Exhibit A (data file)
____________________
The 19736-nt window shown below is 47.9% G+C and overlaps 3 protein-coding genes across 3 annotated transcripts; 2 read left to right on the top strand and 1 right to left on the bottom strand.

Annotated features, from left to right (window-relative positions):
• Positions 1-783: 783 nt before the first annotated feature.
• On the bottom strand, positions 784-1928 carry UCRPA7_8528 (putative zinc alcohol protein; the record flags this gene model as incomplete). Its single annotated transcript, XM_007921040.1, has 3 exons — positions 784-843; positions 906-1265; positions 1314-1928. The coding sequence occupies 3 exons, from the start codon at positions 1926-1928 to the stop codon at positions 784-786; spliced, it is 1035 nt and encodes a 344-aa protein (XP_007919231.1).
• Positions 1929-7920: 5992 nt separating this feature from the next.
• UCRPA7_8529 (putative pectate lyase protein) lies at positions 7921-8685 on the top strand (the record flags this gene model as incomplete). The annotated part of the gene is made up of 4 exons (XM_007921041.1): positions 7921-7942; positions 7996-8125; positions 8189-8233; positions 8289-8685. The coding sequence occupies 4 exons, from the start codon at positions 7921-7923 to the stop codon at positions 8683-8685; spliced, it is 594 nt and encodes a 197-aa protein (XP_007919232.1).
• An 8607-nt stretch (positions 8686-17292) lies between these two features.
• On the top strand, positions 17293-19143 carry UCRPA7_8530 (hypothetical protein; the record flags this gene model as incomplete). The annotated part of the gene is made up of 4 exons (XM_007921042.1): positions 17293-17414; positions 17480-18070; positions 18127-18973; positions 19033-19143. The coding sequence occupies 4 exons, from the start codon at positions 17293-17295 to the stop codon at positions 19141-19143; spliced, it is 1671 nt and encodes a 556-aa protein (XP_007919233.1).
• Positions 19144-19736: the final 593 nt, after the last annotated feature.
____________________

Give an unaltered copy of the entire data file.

The 19736-nt window shown below is 47.9% G+C and overlaps 3 protein-coding genes across 3 annotated transcripts; 2 read left to right on the top strand and 1 right to left on the bottom strand.

Annotated features, from left to right (window-relative positions):
• Positions 1-783: 783 nt before the first annotated feature.
• On the bottom strand, positions 784-1928 carry UCRPA7_8528 (putative zinc alcohol protein; the record flags this gene model as incomplete). Its single annotated transcript, XM_007921040.1, has 3 exons — positions 784-843; positions 906-1265; positions 1314-1928. The coding sequence occupies 3 exons, from the start codon at positions 1926-1928 to the stop codon at positions 784-786; spliced, it is 1035 nt and encodes a 344-aa protein (XP_007919231.1).
• Positions 1929-7920: 5992 nt separating this feature from the next.
• UCRPA7_8529 (putative pectate lyase protein) lies at positions 7921-8685 on the top strand (the record flags this gene model as incomplete). The annotated part of the gene is made up of 4 exons (XM_007921041.1): positions 7921-7942; positions 7996-8125; positions 8189-8233; positions 8289-8685. The coding sequence occupies 4 exons, from the start codon at positions 7921-7923 to the stop codon at positions 8683-8685; spliced, it is 594 nt and encodes a 197-aa protein (XP_007919232.1).
• An 8607-nt stretch (positions 8686-17292) lies between these two features.
• On the top strand, positions 17293-19143 carry UCRPA7_8530 (hypothetical protein; the record flags this gene model as incomplete). The annotated part of the gene is made up of 4 exons (XM_007921042.1): positions 17293-17414; positions 17480-18070; positions 18127-18973; positions 19033-19143. The coding sequence occupies 4 exons, from the start codon at positions 17293-17295 to the stop codon at positions 19141-19143; spliced, it is 1671 nt and encodes a 556-aa protein (XP_007919233.1).
• Positions 19144-19736: the final 593 nt, after the last annotated feature.